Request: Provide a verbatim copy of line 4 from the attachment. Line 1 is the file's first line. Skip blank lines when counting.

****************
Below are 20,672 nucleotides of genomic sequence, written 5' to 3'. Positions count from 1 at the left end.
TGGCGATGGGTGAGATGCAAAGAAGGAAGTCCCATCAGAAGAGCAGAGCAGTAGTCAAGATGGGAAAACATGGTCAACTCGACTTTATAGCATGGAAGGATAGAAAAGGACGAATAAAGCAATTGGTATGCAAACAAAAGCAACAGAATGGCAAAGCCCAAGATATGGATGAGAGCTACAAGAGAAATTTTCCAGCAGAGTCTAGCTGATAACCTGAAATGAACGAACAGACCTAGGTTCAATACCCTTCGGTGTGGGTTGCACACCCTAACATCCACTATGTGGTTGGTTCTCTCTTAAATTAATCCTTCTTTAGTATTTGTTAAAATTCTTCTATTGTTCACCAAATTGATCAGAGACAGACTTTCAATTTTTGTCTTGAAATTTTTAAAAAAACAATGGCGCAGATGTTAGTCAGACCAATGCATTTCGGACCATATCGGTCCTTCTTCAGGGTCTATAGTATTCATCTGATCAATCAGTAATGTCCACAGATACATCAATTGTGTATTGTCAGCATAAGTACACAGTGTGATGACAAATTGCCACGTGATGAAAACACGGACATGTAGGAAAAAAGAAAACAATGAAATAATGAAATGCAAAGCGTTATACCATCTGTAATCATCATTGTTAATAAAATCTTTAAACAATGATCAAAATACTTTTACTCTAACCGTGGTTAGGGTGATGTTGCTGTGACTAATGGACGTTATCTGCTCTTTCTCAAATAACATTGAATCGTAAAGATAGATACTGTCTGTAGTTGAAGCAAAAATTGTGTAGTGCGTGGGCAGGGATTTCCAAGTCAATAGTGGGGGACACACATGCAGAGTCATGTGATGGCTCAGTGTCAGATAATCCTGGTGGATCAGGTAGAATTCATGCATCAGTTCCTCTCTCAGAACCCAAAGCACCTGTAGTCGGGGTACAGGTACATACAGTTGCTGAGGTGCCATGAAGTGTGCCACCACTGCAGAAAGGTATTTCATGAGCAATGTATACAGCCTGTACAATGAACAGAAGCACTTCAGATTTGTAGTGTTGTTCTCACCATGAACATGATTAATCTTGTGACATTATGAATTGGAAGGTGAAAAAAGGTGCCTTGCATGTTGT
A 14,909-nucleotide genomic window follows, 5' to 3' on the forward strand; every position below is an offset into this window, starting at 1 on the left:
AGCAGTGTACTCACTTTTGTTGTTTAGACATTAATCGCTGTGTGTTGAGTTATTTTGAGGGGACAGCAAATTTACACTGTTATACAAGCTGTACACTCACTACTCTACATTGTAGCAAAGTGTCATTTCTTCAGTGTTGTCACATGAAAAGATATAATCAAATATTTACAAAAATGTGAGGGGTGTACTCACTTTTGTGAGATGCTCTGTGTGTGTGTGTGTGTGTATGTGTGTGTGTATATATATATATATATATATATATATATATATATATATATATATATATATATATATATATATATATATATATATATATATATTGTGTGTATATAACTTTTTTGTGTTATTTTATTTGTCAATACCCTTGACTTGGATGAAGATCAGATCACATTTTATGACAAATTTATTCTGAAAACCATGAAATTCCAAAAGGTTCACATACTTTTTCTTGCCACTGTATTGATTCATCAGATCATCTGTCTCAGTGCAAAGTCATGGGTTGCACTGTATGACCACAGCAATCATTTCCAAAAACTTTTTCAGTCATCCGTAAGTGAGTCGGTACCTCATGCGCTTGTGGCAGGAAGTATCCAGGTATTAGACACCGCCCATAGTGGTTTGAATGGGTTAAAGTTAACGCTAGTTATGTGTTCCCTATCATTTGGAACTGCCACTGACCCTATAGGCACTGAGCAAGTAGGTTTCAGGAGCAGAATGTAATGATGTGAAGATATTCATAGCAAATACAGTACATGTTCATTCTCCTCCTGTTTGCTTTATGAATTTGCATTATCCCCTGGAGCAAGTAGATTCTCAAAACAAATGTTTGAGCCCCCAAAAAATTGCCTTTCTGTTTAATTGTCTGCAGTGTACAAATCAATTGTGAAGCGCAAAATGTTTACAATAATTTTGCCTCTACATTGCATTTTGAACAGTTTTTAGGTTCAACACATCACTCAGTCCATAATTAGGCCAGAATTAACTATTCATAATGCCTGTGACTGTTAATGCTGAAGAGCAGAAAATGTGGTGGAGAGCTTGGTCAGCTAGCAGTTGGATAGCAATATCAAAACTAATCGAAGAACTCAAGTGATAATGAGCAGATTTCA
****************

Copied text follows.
AGCAGTGTACTCACTTTTGTTGTTTAGACATTAATCGCTGTGTGTTGAGTTATTTTGAGGGGACAGCAAATTTACACTGTTATACAAGCTGTACACTCACTACTCTACATTGTAGCAAAGTGTCATTTCTTCAGTGTTGTCACATGAAAAGATATAATCAAATATTTACAAAAATGTGAGGGGTGTACTCACTTTTGTGAGATGCTCTGTGTGTGTGTGTGTGTGTATGTGTGTGTGTATATATATATATATATATATATATATATATATATATATATATATATATATATATATATATATATATATATATATATATATATTGTGTGTATATAACTTTTTTGTGTTATTTTATTTGTCAATACCCTTGACTTGGATGAAGATCAGATCACATTTTATGACAAATTTATTCTGAAAACCATGAAATTCCAAAAGGTTCACATACTTTTTCTTGCCACTGTATTGATTCATCAGATCATCTGTCTCAGTGCAAAGTCATGGGTTGCACTGTATGACCACAGCAATCATTTCCAAAAACTTTTTCAGTCATCCGTAAGTGAGTCGGTACCTCATGCGCTTGTGGCAGGAAGTATCCAGGTATTAGACACCGCCCATAGTGGTTTGAATGGGTTAAAGTTAACGCTAGTTATGTGTTCCCTATCATTTGGAACTGCCACTGACCCTATAGGCACTGAGCAAGTAGGTTTCAGGAGCAGAATGTAATGATGTGAAGATATTCATAGCAAATACAGTACATGTTCATTCTCCTCCTGTTTGCTTTATGAATTTGCATTATCCCCTGGAGCAAGTAGATTCTCAAAACAAATGTTTGAGCCCCCAAAAAATTGCCTTTCTGTTTAATTGTCTGCAGTGTACAAATCAATTGTGAAGCGCAAAATGTTTACAATAATTTTGCCTCTACATTGCATTTTGAACAGTTTTTAGGTTCAACACATCACTCAGTCCATAATTAGGCCAGAATTAACTATTCATAATGCCTGTGACTGTTAATGCTGAAGAGCAGAAAATGTGGTGGAGAGCTTGGTCAGCTAGCAGTTGGATAGCAATATCAAAACTAATCGAAGAACTCAAGTGATAATGAGCAGATTTCA